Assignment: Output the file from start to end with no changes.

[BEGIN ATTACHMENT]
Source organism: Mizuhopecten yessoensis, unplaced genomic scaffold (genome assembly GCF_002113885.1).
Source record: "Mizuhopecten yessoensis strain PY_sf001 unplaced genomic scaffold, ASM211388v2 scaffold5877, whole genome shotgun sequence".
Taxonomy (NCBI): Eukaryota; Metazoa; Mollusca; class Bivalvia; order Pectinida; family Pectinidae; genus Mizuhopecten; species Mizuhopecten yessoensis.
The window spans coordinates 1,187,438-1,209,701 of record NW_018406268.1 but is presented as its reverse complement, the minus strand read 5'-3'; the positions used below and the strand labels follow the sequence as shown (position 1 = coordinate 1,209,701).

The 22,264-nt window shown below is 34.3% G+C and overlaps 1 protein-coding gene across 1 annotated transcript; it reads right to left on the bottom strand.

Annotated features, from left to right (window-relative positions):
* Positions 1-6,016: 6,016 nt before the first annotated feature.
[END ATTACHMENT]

Source organism: Mizuhopecten yessoensis, unplaced genomic scaffold (genome assembly GCF_002113885.1).
Source record: "Mizuhopecten yessoensis strain PY_sf001 unplaced genomic scaffold, ASM211388v2 scaffold5877, whole genome shotgun sequence".
Taxonomy (NCBI): Eukaryota; Metazoa; Mollusca; class Bivalvia; order Pectinida; family Pectinidae; genus Mizuhopecten; species Mizuhopecten yessoensis.
The window spans coordinates 1,187,438-1,209,701 of record NW_018406268.1 but is presented as its reverse complement, the minus strand read 5'-3'; the positions used below and the strand labels follow the sequence as shown (position 1 = coordinate 1,209,701).

The 22,264-nt window shown below is 34.3% G+C and overlaps 1 protein-coding gene across 1 annotated transcript; it reads right to left on the bottom strand.

Annotated features, from left to right (window-relative positions):
* Positions 1-6,016: 6,016 nt before the first annotated feature.